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Growing Garden Fresh Sweet Corn

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How to Grow Corn

To get full ears of corn, the tassels need to drop pollen onto the silks, shown up front.

Photo: © Marie Iannotti

Overview:

Corn has long been a popular vegetable and all the more so when freshly harvested. To get the flavor of fresh corn, you will have to grow your own. Although it is easy enough to grow corn in any warm, sunny garden, it is often difficult to successfully bring to harvest because of the competition from crows, raccoons, squirrels and assorted other pests who find corn as delicious as do humans. Many modern sweet corn varieties have been bred to mature early in the season, but later maturing types tend to be sweeter. Here are tips for how to grow corn in your garden.

Description:

Corn plants grow straight, tall stalks that produce husked ears of tender kernels tufted with silks. Most corn varieties look alike on the outside, but under the husks, sweet corn can be white, yellow, bicolor, and even red.

Latin Name:

Zea mays

Common Name(s): Sweet Corn

Hardiness Zones for Growing Corn:

Mature Size:

Varies with variety, averaging 6 - 8' tall

Exposure for Corn Plants:

Days to Harvest:

65 - 90 days

Suggested Corn Varieties:

  • 'Early Sunglow': Early and sweet. Good for shorter seasons and small gardens.

  • 'Silver Queen' - Another early producer with pale white kernels and very disease resistant. The new 'Silver Princess" is even earlier.

  • 'Golden Bantam' - An open pollinated heirloom variety, often called the original sweet corn.

  • 'Tuxedo: - One of the newer 'supersweet' varieties with extra long ears.

Harvesting Corn:

Traditional wisdom says harvest your corn the day before the raccoons do. Seriously, look for fat, dark green ears with brown tassels. Squeeze to test for firmness and a rounded, not pointed tip. A final test would be to puncture a kernel with a fingernail. If it spurts milky liquid, it's ready.

Growing Tips - How to Grow Corn:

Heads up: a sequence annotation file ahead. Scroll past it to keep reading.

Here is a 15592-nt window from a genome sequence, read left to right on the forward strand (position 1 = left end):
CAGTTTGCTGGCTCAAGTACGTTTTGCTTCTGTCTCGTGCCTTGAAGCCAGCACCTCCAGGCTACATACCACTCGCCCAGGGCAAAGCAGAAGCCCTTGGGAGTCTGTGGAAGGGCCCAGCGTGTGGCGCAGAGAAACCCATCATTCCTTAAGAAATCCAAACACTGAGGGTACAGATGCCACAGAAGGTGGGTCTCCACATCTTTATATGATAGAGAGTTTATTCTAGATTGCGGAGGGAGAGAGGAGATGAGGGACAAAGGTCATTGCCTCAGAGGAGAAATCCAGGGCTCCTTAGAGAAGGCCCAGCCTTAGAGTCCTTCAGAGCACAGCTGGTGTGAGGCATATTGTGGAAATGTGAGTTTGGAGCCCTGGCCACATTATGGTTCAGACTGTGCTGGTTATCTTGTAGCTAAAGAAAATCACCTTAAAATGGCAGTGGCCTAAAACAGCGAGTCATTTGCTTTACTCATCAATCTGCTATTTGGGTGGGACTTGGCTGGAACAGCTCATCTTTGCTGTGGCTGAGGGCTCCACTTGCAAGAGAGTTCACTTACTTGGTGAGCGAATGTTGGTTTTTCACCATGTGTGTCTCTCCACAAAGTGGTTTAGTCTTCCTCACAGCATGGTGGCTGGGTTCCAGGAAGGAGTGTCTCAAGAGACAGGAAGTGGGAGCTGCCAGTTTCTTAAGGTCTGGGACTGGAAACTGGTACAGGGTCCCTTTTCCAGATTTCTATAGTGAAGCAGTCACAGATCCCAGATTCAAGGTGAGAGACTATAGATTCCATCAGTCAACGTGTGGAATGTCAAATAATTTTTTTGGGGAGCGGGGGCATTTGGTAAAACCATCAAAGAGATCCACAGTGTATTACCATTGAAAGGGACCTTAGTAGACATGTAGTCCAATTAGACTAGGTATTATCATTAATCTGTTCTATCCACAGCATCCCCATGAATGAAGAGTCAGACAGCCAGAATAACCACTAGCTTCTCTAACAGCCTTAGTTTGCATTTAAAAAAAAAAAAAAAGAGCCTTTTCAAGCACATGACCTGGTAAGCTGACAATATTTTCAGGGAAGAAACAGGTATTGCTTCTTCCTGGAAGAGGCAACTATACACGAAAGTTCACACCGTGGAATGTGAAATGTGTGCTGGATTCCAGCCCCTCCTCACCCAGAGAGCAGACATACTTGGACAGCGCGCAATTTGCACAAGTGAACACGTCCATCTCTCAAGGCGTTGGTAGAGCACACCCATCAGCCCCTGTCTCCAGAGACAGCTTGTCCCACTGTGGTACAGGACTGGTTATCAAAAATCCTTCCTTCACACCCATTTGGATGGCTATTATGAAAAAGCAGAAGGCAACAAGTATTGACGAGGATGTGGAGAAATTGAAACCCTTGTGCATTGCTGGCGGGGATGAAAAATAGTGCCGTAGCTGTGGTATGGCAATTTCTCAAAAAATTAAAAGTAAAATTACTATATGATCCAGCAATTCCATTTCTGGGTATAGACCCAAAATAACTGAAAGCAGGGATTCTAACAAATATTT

Planting Corn: Corn is generally direct seeded, after all danger of frost is past. Because corn is pollinated by the wind, it does best when planted in blocks rather than rows. Pollen from the male tassels needs to make contact with the female silks and close planting means more contact.

Note to Seed Savers: Wind pollination also results in easy cross-pollination, so keep different types of corn separated by at least 25 feet or plant varieties that mature at different times.

Soil for Growing Corn: The soil should be loose, with a neutral pH (6.0 - 7.0). Heavy soils inhibit the long tap roots. The shallow roots you will see on the soil surface are predominantly there to anchor the tall plants.

Sweet corn is a long season crop. To extend the harvest, plant varieties that mature at different rates. You can expect one to two ears of corn per plant.

Growing Corn:

Fertilizer & Feeding: Corn is a heavy feeder, requiring rich soil. Nitrogen is especially important, since corn is basically a grass. The Native American practice of burying a fish head with the corn seeds was a practical means of supplementing nitrogen. An inch or two of compost or rotted manure will also work, as will feeding with fish emulsion Watering: Water regularly, especially if you notice the leaves curling and when the cobs begin to swell. Apply nitrogen fertilizer once the plants are about 8 inches tall and again when they start producing tassels. Keep the area free of weeds that will compete for food and water.

Pests & Problems

Animals will be the biggest pest problem. The native American method of planting squash under corn plants helps deter some animals, because they don't like stepping on the prickly squash leaves. But it also makes it difficult to harvest.

Corn borers can be kept in check with Bt and by destroying the stalks at the end of the season. Flea beetles will spread bacterial wilt. Combat that by planting resistant varieties. Be on the look out for a grayish black fungus called smut. Remove and destroy while young, before the mass bursts and sends the spores everywhere.

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